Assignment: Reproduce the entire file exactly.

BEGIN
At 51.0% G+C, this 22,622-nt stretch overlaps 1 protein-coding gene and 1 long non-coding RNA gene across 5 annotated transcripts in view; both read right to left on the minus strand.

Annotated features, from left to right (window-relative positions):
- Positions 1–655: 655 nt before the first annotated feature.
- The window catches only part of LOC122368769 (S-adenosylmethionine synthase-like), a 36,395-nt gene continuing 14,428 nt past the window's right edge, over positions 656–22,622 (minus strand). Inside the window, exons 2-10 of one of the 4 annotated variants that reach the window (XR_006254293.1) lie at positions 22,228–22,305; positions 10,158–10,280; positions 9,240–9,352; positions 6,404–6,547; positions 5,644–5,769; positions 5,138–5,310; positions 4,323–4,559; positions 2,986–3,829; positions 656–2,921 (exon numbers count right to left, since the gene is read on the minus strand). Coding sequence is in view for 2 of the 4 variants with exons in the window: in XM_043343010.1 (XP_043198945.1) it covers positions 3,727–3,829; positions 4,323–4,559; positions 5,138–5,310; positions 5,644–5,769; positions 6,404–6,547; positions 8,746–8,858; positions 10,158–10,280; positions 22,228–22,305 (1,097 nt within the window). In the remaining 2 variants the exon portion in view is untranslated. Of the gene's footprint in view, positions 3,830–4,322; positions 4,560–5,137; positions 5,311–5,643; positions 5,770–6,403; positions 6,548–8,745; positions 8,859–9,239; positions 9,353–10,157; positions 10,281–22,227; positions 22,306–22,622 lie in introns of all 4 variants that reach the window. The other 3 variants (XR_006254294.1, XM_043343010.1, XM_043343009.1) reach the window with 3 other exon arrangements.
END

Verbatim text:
At 51.0% G+C, this 22,622-nt stretch overlaps 1 protein-coding gene and 1 long non-coding RNA gene across 5 annotated transcripts in view; both read right to left on the minus strand.

Annotated features, from left to right (window-relative positions):
- Positions 1–655: 655 nt before the first annotated feature.
- The window catches only part of LOC122368769 (S-adenosylmethionine synthase-like), a 36,395-nt gene continuing 14,428 nt past the window's right edge, over positions 656–22,622 (minus strand). Inside the window, exons 2-10 of one of the 4 annotated variants that reach the window (XR_006254293.1) lie at positions 22,228–22,305; positions 10,158–10,280; positions 9,240–9,352; positions 6,404–6,547; positions 5,644–5,769; positions 5,138–5,310; positions 4,323–4,559; positions 2,986–3,829; positions 656–2,921 (exon numbers count right to left, since the gene is read on the minus strand). Coding sequence is in view for 2 of the 4 variants with exons in the window: in XM_043343010.1 (XP_043198945.1) it covers positions 3,727–3,829; positions 4,323–4,559; positions 5,138–5,310; positions 5,644–5,769; positions 6,404–6,547; positions 8,746–8,858; positions 10,158–10,280; positions 22,228–22,305 (1,097 nt within the window). In the remaining 2 variants the exon portion in view is untranslated. Of the gene's footprint in view, positions 3,830–4,322; positions 4,560–5,137; positions 5,311–5,643; positions 5,770–6,403; positions 6,548–8,745; positions 8,859–9,239; positions 9,353–10,157; positions 10,281–22,227; positions 22,306–22,622 lie in introns of all 4 variants that reach the window. The other 3 variants (XR_006254294.1, XM_043343010.1, XM_043343009.1) reach the window with 3 other exon arrangements.